Research

Current research in our group is motivated by two main, interrelated technologies: electrochemical energy storage (flow batteries) and carbon dioxide capture. In many cases,  there are themes common to both research areas, such as aqueous (electro)chemistry, flow cells, and thermodynamic analyses.

 

This is a schematic of a new aqueous organic redox flow battery
This is a schematic representation of a redox flow battery, featuring one of our new long-lifetime chemistries.

Aqueous Organic Redox Flow Batteries

Renewable energy from intermittent sources such as solar and wind is a necessary part of a sustainable future. However, as these sources supply energy for a larger proportion of the grid, a drastic increase in energy storage deployment will be required. After all, how can you use a solar panel at night? Redox flow batteries are a promising option for electochemical energy storage at the grid scale, because of their unique structure. In a flow battery (unlike the battery in your phone), energy is stored in dissolved reactants kept in tanks, and these electrolytes are pumped into an electrochemical cell to charge and discharge. The size of the tanks and the size of the reactor (electrodes, membrane) can be scaled independently, meaning that the battery's capacity to store energy and the power at which it can discharge can be scaled independently. This is especially useful for grid scale energy storage because the duration of discharge (energy to power ratio) is critical. 

Our lab researches aqueous organic redox flow batteries: the reactants are organic, metal-organic, or organometallic redox active species dissolved in water. These reactants are synthesized from earth abundant atoms, and are potentially cost-effective. Since the early days of aqueous organic flow batteries, featuring the quinone-bromide flow battery and our first alkaline flow battery (DHAQ), our team has come a long way in designing and evaluating new, extremely stable battery chemistries that enable decadal lifetimes of these systems. However, there is more to be done! We are investigating new chemistries to further improve lifetime, lower cost, increase energy density, and improve cell voltage, among other important characteristics. We continue to collaborate closely with Roy Gordon's chemistry lab to these ends. We also investigate the properties of porous electrodes and ion exchange membranes and their interactions with aqueous electrolytes, deepening understanding of electrochemical systems in order to spur further innovation. See here for a timeline hilighting some milestones of our group's flow battery research, and here for a 2018 talk by Mike on this topic!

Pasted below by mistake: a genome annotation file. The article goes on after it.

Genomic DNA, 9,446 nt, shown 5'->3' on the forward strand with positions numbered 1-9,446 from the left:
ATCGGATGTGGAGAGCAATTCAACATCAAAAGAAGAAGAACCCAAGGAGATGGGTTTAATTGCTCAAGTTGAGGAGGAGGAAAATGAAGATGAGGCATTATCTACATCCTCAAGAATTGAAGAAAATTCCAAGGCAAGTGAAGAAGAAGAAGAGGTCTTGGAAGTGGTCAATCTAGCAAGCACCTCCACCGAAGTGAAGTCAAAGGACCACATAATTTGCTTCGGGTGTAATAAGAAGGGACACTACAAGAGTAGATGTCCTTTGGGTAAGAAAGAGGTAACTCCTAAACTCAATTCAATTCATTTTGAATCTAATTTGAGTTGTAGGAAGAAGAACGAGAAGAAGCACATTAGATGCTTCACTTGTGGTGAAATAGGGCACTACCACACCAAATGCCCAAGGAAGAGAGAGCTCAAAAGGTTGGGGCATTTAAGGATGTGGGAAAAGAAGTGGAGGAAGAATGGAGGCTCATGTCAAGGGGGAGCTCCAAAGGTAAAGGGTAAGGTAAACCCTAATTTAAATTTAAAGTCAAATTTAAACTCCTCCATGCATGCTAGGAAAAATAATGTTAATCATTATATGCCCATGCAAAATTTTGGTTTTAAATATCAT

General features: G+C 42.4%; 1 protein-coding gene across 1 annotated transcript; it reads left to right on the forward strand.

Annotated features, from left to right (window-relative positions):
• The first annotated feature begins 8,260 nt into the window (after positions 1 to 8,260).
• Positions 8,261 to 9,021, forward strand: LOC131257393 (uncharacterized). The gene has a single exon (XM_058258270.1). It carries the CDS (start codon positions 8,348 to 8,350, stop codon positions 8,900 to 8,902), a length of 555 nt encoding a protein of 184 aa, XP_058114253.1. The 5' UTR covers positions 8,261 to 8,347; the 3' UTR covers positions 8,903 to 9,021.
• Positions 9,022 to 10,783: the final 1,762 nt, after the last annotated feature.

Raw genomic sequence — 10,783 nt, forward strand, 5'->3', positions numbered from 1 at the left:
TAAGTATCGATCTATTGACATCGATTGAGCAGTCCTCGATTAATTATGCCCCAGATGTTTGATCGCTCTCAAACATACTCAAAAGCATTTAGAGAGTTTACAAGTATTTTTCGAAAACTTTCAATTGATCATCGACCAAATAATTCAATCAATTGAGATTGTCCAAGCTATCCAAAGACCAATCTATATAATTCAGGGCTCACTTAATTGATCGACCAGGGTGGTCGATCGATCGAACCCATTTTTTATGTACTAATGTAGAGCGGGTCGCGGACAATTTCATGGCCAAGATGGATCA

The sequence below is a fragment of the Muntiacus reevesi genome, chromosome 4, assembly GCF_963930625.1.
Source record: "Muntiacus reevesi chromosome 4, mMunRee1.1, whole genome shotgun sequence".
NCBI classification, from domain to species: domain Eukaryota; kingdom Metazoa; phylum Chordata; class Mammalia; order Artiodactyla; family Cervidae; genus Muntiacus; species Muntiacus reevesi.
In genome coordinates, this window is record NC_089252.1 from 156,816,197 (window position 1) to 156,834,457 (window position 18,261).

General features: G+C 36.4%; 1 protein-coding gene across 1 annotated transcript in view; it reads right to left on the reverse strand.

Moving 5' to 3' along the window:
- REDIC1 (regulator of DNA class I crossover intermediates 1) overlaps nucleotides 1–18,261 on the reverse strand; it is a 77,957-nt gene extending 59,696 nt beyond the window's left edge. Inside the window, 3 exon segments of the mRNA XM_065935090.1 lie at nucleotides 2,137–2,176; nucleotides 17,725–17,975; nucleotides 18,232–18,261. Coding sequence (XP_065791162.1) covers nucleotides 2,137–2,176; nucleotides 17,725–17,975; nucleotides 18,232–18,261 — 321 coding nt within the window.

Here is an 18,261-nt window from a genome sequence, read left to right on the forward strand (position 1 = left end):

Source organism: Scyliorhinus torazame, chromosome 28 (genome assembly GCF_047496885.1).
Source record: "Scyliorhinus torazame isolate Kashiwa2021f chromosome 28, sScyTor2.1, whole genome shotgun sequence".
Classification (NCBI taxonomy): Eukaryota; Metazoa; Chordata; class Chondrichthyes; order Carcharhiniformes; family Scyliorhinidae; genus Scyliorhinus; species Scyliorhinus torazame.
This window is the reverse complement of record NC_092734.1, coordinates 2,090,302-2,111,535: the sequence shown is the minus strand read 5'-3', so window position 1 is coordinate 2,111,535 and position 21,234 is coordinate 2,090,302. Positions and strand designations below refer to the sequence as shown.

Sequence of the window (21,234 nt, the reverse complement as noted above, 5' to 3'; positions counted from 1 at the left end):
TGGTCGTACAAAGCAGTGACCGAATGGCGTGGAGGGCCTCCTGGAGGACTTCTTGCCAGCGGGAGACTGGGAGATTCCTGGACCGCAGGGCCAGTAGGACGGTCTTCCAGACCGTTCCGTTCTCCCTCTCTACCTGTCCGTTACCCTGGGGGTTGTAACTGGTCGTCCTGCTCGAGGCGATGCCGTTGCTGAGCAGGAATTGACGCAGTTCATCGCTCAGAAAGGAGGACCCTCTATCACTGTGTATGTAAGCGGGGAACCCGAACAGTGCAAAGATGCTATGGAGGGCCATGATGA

Carbon Dioxide Capture

Human activity has (and continues to) increase the concentration of carbon dioxide in the atmosphere, leading to disasterous climate impacts in the present and future. There is no substitute for decarbonization of our energy systems (see above), but there is compelling evidence that nearer-term emissions will continue in some sectors for physical or social reasons (e.g. food security). We anticipate the need for carbon dioxide capture as part of a sustainable future, especially applied as negative emisions technologies such as those that can capture CO2 directly from ambient air, so our group is applying our (electro)chemical engineering skills to take on this technological challenge.

Our carbon dioxide capture methods utilize the concept of alkalinity. Alkalinity a property of aqueous solutions, related to the pH, that determines the concentrations of dissolved inorganic carbon in a solution eqilibrated with CO2-containing gas (like the air). One of our approaches to CO2 capture involves an electrochemical flow cell, where redox mediators undergo proton-coupled electron transfer reactions to swing the electrolyte pH, and thus reversibly absorb and release CO2 from the solutions! Our group has also recently developed a new concept for swinging the alkalinity concentration with other separations processes (e.g. reverse osmosis membranes or capacitive deionization), and we are currently working on demonstrating it in the lab. 

This is a schematic process for proton-coupled electron transfer reactions to capture carbon dioxide
Here is a schematic of a process utilizing proton-coupled electron transfer reactions (Q is the redox mediator) to swing electrolyte pH and capture carbon dioxide.